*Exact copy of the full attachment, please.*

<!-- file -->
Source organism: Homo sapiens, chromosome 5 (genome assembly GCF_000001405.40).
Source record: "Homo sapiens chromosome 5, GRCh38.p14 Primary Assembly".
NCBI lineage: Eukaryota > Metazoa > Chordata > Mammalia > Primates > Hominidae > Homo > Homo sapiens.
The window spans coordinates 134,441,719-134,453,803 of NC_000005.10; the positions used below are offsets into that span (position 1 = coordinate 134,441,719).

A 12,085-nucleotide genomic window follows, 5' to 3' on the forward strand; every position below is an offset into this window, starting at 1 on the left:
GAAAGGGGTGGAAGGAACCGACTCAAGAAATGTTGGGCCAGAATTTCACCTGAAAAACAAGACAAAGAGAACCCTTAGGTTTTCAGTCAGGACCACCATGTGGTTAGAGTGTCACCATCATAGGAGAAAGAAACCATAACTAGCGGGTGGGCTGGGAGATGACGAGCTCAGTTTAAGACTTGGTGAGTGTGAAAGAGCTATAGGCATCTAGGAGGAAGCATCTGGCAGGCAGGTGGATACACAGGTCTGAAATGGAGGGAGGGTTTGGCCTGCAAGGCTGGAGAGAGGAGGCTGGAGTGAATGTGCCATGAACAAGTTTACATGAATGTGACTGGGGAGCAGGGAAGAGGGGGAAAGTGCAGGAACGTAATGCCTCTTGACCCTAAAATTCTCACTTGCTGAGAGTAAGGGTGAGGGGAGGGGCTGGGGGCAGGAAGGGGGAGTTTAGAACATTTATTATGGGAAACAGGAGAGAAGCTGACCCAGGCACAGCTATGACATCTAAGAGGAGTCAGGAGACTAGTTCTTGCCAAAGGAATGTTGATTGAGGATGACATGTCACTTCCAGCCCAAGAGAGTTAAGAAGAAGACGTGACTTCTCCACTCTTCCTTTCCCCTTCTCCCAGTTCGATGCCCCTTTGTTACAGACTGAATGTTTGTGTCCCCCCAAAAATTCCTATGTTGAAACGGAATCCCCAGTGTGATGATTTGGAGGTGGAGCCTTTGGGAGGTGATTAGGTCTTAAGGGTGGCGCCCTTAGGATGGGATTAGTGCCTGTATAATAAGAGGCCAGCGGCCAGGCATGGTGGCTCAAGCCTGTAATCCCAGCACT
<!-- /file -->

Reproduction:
Source organism: Homo sapiens, chromosome 5 (genome assembly GCF_000001405.40).
Source record: "Homo sapiens chromosome 5, GRCh38.p14 Primary Assembly".
NCBI lineage: Eukaryota > Metazoa > Chordata > Mammalia > Primates > Hominidae > Homo > Homo sapiens.
The window spans coordinates 134,441,719-134,453,803 of NC_000005.10; the positions used below are offsets into that span (position 1 = coordinate 134,441,719).

A 12,085-nucleotide genomic window follows, 5' to 3' on the forward strand; every position below is an offset into this window, starting at 1 on the left:
GAAAGGGGTGGAAGGAACCGACTCAAGAAATGTTGGGCCAGAATTTCACCTGAAAAACAAGACAAAGAGAACCCTTAGGTTTTCAGTCAGGACCACCATGTGGTTAGAGTGTCACCATCATAGGAGAAAGAAACCATAACTAGCGGGTGGGCTGGGAGATGACGAGCTCAGTTTAAGACTTGGTGAGTGTGAAAGAGCTATAGGCATCTAGGAGGAAGCATCTGGCAGGCAGGTGGATACACAGGTCTGAAATGGAGGGAGGGTTTGGCCTGCAAGGCTGGAGAGAGGAGGCTGGAGTGAATGTGCCATGAACAAGTTTACATGAATGTGACTGGGGAGCAGGGAAGAGGGGGAAAGTGCAGGAACGTAATGCCTCTTGACCCTAAAATTCTCACTTGCTGAGAGTAAGGGTGAGGGGAGGGGCTGGGGGCAGGAAGGGGGAGTTTAGAACATTTATTATGGGAAACAGGAGAGAAGCTGACCCAGGCACAGCTATGACATCTAAGAGGAGTCAGGAGACTAGTTCTTGCCAAAGGAATGTTGATTGAGGATGACATGTCACTTCCAGCCCAAGAGAGTTAAGAAGAAGACGTGACTTCTCCACTCTTCCTTTCCCCTTCTCCCAGTTCGATGCCCCTTTGTTACAGACTGAATGTTTGTGTCCCCCCAAAAATTCCTATGTTGAAACGGAATCCCCAGTGTGATGATTTGGAGGTGGAGCCTTTGGGAGGTGATTAGGTCTTAAGGGTGGCGCCCTTAGGATGGGATTAGTGCCTGTATAATAAGAGGCCAGCGGCCAGGCATGGTGGCTCAAGCCTGTAATCCCAGCACT